The configuration I settled on ended up being $550/month cheaper with the promo code and some luck (sometimes you get better than ordered, because they don’t have what you ordered available). That is a savings of $6,600 for the first year! Even better, it ended up being $10/month cheaper than my existing server, so I’m getting a much more powerful machine for $120/year less.

Specs of the new server:

  • OS: CentOS 6.0 (64-bit)
  • CPU: 2 x Intel Xeon-Westmere 5620-Quadcore [2.4GHz]
  • RAM: 12GB DDR3
  • Hard drive: 2 x 100GB SSD in RAID 1

I better get configuring. I’m only saving money if I quickly migrate to the new server.

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New Corban Works website

New Corban Works website

I’ve been hard at work on a new project, but got temporarily distracted by the horribleness that was the Corban Works website. I’ve had a rough idea of what I wanted to do with it for quite a while, but couldn’t get myself to devote the time to it.

So I finally buckled down and knocked out the new design in a couple days. It is pretty basic, but I like it a lot. The whole point of the Corban Works site is to showcase all my websites, so I switched from a blog format to a gallery format. It makes the page colorful and fun.

I also added some updated/new icons that show up over certain sites. This is all controlled from a single config file that defines all my sites, when they were created, and when they were last updated. This means I only have to update a single spot and the updated/new icons move themselves.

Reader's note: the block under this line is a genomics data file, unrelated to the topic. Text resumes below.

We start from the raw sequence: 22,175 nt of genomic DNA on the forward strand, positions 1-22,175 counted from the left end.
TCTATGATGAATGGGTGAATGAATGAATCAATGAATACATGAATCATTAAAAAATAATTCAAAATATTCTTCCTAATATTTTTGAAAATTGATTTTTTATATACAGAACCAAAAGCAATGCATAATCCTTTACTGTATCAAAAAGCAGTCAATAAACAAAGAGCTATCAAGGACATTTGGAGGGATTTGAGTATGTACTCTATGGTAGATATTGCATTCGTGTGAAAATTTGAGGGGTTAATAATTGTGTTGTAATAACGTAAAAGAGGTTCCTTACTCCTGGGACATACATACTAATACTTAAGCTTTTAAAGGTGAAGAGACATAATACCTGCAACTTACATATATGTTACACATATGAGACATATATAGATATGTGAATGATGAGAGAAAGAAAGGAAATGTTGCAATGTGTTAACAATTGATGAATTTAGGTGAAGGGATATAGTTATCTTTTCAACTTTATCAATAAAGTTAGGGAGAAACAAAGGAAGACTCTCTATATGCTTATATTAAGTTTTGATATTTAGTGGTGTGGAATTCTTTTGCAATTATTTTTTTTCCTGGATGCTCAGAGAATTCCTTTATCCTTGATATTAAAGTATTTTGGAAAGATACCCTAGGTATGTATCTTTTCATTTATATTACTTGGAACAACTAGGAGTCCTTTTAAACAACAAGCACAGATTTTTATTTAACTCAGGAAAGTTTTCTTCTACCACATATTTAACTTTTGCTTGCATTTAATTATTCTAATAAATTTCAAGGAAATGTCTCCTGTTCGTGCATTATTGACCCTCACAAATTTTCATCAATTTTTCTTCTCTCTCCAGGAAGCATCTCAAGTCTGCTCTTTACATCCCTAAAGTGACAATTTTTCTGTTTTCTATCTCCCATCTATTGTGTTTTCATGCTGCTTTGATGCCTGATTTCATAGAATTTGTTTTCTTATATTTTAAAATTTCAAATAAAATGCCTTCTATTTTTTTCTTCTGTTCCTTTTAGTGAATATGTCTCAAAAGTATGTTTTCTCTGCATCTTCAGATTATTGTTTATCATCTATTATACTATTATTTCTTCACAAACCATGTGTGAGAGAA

Anyways, I’m pretty happy with it.

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Recipes and U.S. copyright law

I often search for recipes online and end up at sites like The recipes I find often have terrific reviews and star ratings. The problem, however, is that people are dumb.

You see, people have a bad habit of writing reviews along the lines of:

Oh my gosh this is the most amazing recipe in the world! My family loves it! My dog loves it! My neighbors love it! Oh by the way I didn’t actually follow the recipe. I made so many changes that my review is completely irrelevant.

Drives me crazy. I follow the 5 star recipe that has 4,000 reviews and it turns out awful because nobody is actually reviewing the recipe.

The solution? Make my own recipe site, Recipe Kabob!

Under U.S. copyright law, recipes can’t be copyrighted. Sure, you can copyright your pictures of your recipe and copyright your substantial descriptions of the recipe, but the recipe itself can’t be copyrighted. This means anyone can copy any recipe and it isn’t actually stealing. Awesome, no?

So I’ve started a recipe site. I don’t want people’s comments or reviews. I don’t care what they did different. The recipes I list are great as-is and don’t require modification. Think of it like a cookbook.

If you see something you like, feel free to take it. :)